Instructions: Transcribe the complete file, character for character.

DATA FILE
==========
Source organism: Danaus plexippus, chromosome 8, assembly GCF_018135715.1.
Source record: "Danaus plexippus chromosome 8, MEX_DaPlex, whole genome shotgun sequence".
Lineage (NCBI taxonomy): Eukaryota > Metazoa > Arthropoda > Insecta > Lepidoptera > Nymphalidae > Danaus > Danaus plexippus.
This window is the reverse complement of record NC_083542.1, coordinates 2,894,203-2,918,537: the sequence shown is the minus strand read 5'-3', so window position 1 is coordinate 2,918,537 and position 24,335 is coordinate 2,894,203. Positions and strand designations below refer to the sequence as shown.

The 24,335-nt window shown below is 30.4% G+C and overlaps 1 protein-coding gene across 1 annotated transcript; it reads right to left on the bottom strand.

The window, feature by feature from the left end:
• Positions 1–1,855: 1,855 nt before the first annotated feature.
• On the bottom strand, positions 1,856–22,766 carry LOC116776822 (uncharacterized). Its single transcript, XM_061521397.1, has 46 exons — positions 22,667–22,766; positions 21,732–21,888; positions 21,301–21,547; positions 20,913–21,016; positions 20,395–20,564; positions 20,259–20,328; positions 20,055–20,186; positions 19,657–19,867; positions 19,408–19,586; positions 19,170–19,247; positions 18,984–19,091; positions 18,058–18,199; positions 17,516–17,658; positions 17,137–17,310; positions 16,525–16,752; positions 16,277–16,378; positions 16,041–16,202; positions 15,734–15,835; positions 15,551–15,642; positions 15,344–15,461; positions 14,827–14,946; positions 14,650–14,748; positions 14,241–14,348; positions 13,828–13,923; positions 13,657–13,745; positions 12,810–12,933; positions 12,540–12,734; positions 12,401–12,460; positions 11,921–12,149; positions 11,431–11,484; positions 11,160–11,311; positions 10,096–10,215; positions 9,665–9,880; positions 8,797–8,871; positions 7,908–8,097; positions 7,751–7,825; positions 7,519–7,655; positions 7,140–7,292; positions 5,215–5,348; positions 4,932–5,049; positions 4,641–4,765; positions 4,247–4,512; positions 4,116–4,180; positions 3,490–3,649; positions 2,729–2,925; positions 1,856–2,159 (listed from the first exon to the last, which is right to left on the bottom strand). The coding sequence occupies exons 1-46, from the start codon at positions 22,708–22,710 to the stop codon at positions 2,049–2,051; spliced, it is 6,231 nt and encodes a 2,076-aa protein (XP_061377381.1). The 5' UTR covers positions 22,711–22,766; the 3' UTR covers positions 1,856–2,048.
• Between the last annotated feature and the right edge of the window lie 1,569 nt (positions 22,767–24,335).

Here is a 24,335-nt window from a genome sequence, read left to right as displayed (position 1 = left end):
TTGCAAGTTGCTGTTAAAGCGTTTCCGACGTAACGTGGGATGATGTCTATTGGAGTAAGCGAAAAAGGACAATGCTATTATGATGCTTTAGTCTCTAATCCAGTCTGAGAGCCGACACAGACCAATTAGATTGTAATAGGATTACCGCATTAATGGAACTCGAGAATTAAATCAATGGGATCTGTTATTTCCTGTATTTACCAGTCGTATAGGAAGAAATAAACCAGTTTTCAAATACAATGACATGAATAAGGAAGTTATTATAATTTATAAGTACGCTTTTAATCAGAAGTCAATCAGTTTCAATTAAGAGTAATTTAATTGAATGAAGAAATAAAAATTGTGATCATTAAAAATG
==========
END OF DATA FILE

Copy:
Source organism: Danaus plexippus, chromosome 8, assembly GCF_018135715.1.
Source record: "Danaus plexippus chromosome 8, MEX_DaPlex, whole genome shotgun sequence".
Lineage (NCBI taxonomy): Eukaryota > Metazoa > Arthropoda > Insecta > Lepidoptera > Nymphalidae > Danaus > Danaus plexippus.
This window is the reverse complement of record NC_083542.1, coordinates 2,894,203-2,918,537: the sequence shown is the minus strand read 5'-3', so window position 1 is coordinate 2,918,537 and position 24,335 is coordinate 2,894,203. Positions and strand designations below refer to the sequence as shown.

The 24,335-nt window shown below is 30.4% G+C and overlaps 1 protein-coding gene across 1 annotated transcript; it reads right to left on the bottom strand.

The window, feature by feature from the left end:
• Positions 1–1,855: 1,855 nt before the first annotated feature.
• On the bottom strand, positions 1,856–22,766 carry LOC116776822 (uncharacterized). Its single transcript, XM_061521397.1, has 46 exons — positions 22,667–22,766; positions 21,732–21,888; positions 21,301–21,547; positions 20,913–21,016; positions 20,395–20,564; positions 20,259–20,328; positions 20,055–20,186; positions 19,657–19,867; positions 19,408–19,586; positions 19,170–19,247; positions 18,984–19,091; positions 18,058–18,199; positions 17,516–17,658; positions 17,137–17,310; positions 16,525–16,752; positions 16,277–16,378; positions 16,041–16,202; positions 15,734–15,835; positions 15,551–15,642; positions 15,344–15,461; positions 14,827–14,946; positions 14,650–14,748; positions 14,241–14,348; positions 13,828–13,923; positions 13,657–13,745; positions 12,810–12,933; positions 12,540–12,734; positions 12,401–12,460; positions 11,921–12,149; positions 11,431–11,484; positions 11,160–11,311; positions 10,096–10,215; positions 9,665–9,880; positions 8,797–8,871; positions 7,908–8,097; positions 7,751–7,825; positions 7,519–7,655; positions 7,140–7,292; positions 5,215–5,348; positions 4,932–5,049; positions 4,641–4,765; positions 4,247–4,512; positions 4,116–4,180; positions 3,490–3,649; positions 2,729–2,925; positions 1,856–2,159 (listed from the first exon to the last, which is right to left on the bottom strand). The coding sequence occupies exons 1-46, from the start codon at positions 22,708–22,710 to the stop codon at positions 2,049–2,051; spliced, it is 6,231 nt and encodes a 2,076-aa protein (XP_061377381.1). The 5' UTR covers positions 22,711–22,766; the 3' UTR covers positions 1,856–2,048.
• Between the last annotated feature and the right edge of the window lie 1,569 nt (positions 22,767–24,335).

Here is a 24,335-nt window from a genome sequence, read left to right as displayed (position 1 = left end):
TTGCAAGTTGCTGTTAAAGCGTTTCCGACGTAACGTGGGATGATGTCTATTGGAGTAAGCGAAAAAGGACAATGCTATTATGATGCTTTAGTCTCTAATCCAGTCTGAGAGCCGACACAGACCAATTAGATTGTAATAGGATTACCGCATTAATGGAACTCGAGAATTAAATCAATGGGATCTGTTATTTCCTGTATTTACCAGTCGTATAGGAAGAAATAAACCAGTTTTCAAATACAATGACATGAATAAGGAAGTTATTATAATTTATAAGTACGCTTTTAATCAGAAGTCAATCAGTTTCAATTAAGAGTAATTTAATTGAATGAAGAAATAAAAATTGTGATCATTAAAAATG